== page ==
“He will continue meeting with law enforcement, gun rights stakeholders and Senators on this issue to find consensus and the votes needed to pass,” Sylvester said.

After Gov. Greg Abbott was non-committal on the issue last week, he said in a radio interview this week he would sign a permitless carry bill should one reach his desk.

“I support it, and I believe it should reach my desk, and we should have constitutional carry in Texas,” Abbott told radio station WBAP on Tuesday.

Should Senators approve any changes to the version of the bill that the House sent over, the lower chamber would need to sign off before the legislation heads to the Governor’s desk.

House committee advances anti-abortion bills outlawing the procedure in Texas

Shannon Najmabadi

This article originally appeared on The Texas Tribune: Main Feed

Russian Paralympic Committee President Lukin resigns amid WADA sanctions

President of the Russian Paralympic Committee (RPC) Vladimir Lukin has resigned due to the World Anti-Doping Agency’s (WADA) sanctions imposed on Russia over alleged doping violations.

Lukin left his post on Tuesday having spent 24 years at the helm of the national Paralympic Committee after being elected the body’s president in 1997.

READ MORE:Striking the wrong chord: CAS bans use of ‘Katyusha’ song instead of Russian national anthem at Olympic Games

His resignation comes two months after the Court of Arbitration for Sport (CAS) ruling which upheld a series of sanctions introduced by WADA over alleged manipulation of data at a Moscow anti-doping laboratory.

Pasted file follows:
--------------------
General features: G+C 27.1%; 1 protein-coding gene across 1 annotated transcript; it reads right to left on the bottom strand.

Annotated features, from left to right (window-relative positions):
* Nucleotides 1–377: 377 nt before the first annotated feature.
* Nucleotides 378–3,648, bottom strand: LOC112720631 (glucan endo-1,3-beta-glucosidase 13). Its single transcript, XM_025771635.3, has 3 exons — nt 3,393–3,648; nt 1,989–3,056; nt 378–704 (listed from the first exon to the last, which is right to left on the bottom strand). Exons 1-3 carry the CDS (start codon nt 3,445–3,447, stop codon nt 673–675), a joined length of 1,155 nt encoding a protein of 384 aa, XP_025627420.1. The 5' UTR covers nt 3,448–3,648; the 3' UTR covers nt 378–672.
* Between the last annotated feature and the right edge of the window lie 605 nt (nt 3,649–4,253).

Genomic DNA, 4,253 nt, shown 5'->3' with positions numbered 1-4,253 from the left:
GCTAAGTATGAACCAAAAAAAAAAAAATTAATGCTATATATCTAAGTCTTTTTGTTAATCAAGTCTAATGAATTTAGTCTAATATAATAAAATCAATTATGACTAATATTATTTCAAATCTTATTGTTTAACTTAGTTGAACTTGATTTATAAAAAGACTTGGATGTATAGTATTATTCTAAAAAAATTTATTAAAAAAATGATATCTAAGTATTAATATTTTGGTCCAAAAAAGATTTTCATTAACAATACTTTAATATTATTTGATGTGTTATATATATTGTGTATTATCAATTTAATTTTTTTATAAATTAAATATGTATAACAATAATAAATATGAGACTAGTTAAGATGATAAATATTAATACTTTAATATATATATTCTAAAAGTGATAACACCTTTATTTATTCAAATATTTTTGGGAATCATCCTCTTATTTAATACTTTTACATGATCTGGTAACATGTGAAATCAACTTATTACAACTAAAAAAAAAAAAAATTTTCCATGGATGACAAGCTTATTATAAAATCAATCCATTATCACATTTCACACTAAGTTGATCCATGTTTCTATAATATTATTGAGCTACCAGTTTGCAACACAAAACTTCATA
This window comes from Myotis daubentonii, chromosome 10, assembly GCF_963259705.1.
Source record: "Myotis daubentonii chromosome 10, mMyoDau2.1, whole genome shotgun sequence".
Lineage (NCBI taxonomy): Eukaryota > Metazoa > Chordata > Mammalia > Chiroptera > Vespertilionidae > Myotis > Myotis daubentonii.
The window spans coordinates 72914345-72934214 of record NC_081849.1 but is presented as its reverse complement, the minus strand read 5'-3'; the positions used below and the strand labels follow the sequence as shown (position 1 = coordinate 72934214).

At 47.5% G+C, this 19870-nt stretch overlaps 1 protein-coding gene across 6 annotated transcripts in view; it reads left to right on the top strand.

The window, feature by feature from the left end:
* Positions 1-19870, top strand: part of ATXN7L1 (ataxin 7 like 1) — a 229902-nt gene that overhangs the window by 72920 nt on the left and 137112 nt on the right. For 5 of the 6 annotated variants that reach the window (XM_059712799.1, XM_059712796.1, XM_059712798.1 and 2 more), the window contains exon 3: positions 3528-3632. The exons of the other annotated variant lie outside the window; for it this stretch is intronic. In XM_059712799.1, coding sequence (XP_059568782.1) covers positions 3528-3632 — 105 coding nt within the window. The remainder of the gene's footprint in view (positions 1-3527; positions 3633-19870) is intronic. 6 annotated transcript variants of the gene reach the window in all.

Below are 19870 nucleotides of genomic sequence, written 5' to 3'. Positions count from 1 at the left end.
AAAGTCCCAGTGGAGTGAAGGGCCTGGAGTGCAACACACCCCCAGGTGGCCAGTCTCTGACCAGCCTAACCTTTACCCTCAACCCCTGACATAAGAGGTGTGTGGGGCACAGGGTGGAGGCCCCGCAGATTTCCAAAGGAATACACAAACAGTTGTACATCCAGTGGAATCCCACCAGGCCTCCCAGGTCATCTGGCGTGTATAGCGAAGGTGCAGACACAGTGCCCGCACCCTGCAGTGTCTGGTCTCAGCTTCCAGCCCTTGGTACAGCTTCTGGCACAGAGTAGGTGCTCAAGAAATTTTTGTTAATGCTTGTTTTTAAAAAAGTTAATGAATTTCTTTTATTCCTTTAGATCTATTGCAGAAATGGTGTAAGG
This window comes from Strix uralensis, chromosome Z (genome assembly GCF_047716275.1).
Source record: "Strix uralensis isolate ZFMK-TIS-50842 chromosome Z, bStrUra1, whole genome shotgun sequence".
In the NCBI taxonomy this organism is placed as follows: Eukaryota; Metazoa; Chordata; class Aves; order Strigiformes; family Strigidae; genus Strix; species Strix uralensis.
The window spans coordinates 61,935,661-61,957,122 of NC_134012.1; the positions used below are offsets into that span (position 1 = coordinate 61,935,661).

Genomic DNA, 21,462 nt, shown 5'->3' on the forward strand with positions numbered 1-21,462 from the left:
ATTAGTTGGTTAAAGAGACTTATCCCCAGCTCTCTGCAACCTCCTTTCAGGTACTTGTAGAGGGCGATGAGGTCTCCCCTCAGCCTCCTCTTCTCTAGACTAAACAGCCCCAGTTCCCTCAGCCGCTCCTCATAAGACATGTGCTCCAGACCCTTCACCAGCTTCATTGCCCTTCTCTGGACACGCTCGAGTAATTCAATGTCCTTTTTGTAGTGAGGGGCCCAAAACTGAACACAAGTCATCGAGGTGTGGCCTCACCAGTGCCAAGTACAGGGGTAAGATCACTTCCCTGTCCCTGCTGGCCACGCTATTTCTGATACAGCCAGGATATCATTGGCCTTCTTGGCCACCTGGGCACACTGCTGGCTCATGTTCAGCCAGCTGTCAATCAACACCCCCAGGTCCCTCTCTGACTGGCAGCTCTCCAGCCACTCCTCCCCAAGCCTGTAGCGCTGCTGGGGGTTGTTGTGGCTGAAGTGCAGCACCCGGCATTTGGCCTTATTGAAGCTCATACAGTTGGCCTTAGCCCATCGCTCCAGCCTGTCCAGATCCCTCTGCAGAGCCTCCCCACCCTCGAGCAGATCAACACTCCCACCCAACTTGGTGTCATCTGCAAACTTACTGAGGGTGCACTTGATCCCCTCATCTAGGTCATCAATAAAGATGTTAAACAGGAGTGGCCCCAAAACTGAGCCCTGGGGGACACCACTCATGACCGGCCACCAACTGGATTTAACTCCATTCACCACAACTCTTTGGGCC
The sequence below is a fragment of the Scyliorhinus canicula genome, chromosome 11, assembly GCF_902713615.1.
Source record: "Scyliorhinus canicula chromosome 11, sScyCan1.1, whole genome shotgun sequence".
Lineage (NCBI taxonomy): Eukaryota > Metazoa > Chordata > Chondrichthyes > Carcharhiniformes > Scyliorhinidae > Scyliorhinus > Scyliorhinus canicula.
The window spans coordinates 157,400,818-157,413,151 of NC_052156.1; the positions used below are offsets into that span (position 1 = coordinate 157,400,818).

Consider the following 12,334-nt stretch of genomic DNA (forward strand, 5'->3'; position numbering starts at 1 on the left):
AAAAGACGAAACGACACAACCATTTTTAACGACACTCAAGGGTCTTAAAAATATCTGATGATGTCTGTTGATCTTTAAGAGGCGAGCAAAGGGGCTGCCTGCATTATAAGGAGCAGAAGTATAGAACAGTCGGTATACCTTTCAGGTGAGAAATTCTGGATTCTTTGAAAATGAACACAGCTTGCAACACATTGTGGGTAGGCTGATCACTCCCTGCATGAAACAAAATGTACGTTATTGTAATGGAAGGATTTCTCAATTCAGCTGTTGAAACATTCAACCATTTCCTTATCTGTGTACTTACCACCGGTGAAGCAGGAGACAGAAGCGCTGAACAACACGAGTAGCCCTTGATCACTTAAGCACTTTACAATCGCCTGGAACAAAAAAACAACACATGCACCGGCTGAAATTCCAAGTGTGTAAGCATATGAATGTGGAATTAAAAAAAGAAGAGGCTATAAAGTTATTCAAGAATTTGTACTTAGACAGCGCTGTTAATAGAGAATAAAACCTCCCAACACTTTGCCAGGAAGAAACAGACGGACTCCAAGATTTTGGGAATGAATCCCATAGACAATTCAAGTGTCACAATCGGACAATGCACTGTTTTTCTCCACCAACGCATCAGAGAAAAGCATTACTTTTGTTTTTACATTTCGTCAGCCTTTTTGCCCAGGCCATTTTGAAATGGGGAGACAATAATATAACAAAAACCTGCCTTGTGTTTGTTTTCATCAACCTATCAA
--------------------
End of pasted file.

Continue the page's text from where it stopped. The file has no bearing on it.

Under the terms of the CAS decision, Russian government officials are prohibited from holding key positions in sports bodies until December 2022. Those appointed to boards and committees are bound to leave their roles in accordance with court’s verdict.

Lukin, who also serves as the Deputy Chair of the Federation Council Committee on Foreign Affairs, stepped down as the RPC chief in accordance with WADA’s demand.
Also on rt.com ‘Putting Russian athletes first’: RUSADA calls CAS ruling ‘unjustified,’ but will not challenge ban on country
Today, at the Executive Committee meeting, letters of resignation filed by the Deputy Chair of the Federation Council Committee on Foreign Affairs Vladimir Lukin as president of the RPC, and State Duma deputies Boris Ivanyuzhenkov, Rima Batalova and Oleg Smolin as vice presidents of the RPC, were considered and satisfied,” the RPC said in statement.

Earlier, President of the Russian Athletics Federation (RUSAF) Peter Ivanov was forced to resign over WADA restrictions less than three months after being appointed to the role.

The same reason forced President of the Russian Hockey Federation (RHF) Vladislav Tretiak to leave his seat in the Council of the International Ice Hockey Federation (IIHF).


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Restrictions on Texas voting could tighten under Republican bill advanced by Senate committee

After more than five hours of public testimony, largely in opposition, a Texas Senate committee on Friday night advanced a wide-ranging elections bill that would further tighten the state’s already restrictive voting rules and clamp down on local efforts to make it easier to vote.

Senate Bill 7[2] — one of Texas Republicans’ priority elections bills — would limit extended early voting hours, prohibit drive-thru voting and allow partisan poll watchers to record voters who receive help filling out their ballots. It would also forbid local election officials from encouraging voters to fill out applications to vote by mail, even if they qualify.